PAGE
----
In his interview on the Criterion Collection release of the 1980 Michael Cimino film Heaven’s Gate, a craggy-looking Kris Kristofferson makes a strong appeal for the roundly maligned Western as being a potent work of political cinema. As a leftie who had been at the time going down to Nicaragua and El Salvador to see first-hand the devastation still being wrought by American imperialism, Kristofferson sticks up for Cimino’s indictment of Manifest Destiny and robber baron greed at the end of the 19th century. Of course, he did star in the thing. But still, this is the iconoclast’s take, and an unpopular coming after more than two decades of popular film history telling us that not only was Heaven’s Gate one of the greatest disasters in film history (it took in less than ten percent of the $40 million budget at the box office) but that it single-handedly ended the free-wheeling era of American filmmaking.
Kristofferson’s view is echoed in an essay in the accompanying booklet (gorgeously put-together, it must be said) by film programmer Giulia D’Agnolo, who notes approvingly the film’s cynical take on American expansionism:
“Strangely enough, when the film came out, few critics commented on its take on the historical facts. Some accused Cimino of foggy Marxism, but most preferred to forget the film’s subject, concentrating their attacks instead on its cost (roughly $40 million) and its dramatic structure, or lack thereof.”
Agnolo goes on to position Cimino’s film against a couple of its more successful contemporaries: The Empire Strikes Back, released just a few months earlier, and Raiders of the Lost Ark, which hits screens the following year. She’s right in noting the “Manichean spirit” and “comic-book” nature of those films, against which Heaven’s Gate looks like a “beautiful anachronism” out of touch with the good-is-good and bad-is-bad Reagan era. Cimino’s mumbly dialogue and soft-focus cinematography does more to the previous decade’s auterist works of floaty disconnection than the jazzed-up movie-serial blockbusters that audiences were delighted to have on tap.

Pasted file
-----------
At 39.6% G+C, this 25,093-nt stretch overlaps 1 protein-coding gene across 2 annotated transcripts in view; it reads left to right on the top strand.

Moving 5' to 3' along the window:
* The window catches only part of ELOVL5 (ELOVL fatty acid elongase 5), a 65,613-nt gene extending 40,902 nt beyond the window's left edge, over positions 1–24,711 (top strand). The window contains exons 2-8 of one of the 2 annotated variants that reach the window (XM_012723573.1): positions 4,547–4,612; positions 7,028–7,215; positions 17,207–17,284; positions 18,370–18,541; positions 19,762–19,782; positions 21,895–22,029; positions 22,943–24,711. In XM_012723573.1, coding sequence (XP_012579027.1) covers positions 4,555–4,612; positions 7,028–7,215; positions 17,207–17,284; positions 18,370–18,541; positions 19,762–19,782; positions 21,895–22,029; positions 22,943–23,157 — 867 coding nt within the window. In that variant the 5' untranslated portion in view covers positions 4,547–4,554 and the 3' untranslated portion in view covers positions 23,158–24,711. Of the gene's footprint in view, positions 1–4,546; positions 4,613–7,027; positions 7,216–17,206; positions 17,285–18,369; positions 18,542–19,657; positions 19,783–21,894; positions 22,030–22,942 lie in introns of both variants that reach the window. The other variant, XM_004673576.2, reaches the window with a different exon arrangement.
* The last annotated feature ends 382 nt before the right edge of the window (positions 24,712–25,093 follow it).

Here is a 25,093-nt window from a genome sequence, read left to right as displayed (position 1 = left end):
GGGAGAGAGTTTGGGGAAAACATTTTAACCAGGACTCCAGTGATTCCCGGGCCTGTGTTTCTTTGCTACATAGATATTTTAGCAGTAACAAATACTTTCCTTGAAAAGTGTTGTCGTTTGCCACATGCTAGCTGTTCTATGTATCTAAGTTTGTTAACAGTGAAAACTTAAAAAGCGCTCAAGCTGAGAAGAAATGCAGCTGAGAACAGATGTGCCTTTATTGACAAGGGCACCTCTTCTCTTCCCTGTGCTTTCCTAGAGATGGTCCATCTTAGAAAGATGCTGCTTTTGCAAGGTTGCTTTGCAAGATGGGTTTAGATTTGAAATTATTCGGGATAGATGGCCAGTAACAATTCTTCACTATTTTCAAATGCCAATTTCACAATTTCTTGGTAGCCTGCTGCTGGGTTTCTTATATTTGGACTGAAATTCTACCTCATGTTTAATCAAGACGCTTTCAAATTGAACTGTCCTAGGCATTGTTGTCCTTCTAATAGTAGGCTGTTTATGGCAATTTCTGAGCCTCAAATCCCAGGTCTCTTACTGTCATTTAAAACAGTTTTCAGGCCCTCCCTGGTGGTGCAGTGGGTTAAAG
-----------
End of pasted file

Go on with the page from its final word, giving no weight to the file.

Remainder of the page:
However, it’s wrong to suggest, as Agnolo and others have, that Heaven’s Gate is any kind of overlooked and misunderstood epic. Just because Cimino buys into a reflexively cynical worldview that served as the template for the kinds of films that studios would no longer bankroll after his epic failure doesn’t, after all, mean that his film achieves any kind of depth. There is arguably no more true complexity of thought to Cimino’s script than there is to Lawrence Kasdan’s for Raiders of the Lost Ark. The body counts are roughly the same and the villains just as one-note. The great differences are that Cimino’s heroes are much thinner on the ground and he doesn’t bother with much of a story. If this makes for a masterpiece, than there are any number of student films that might be worth taking a look at.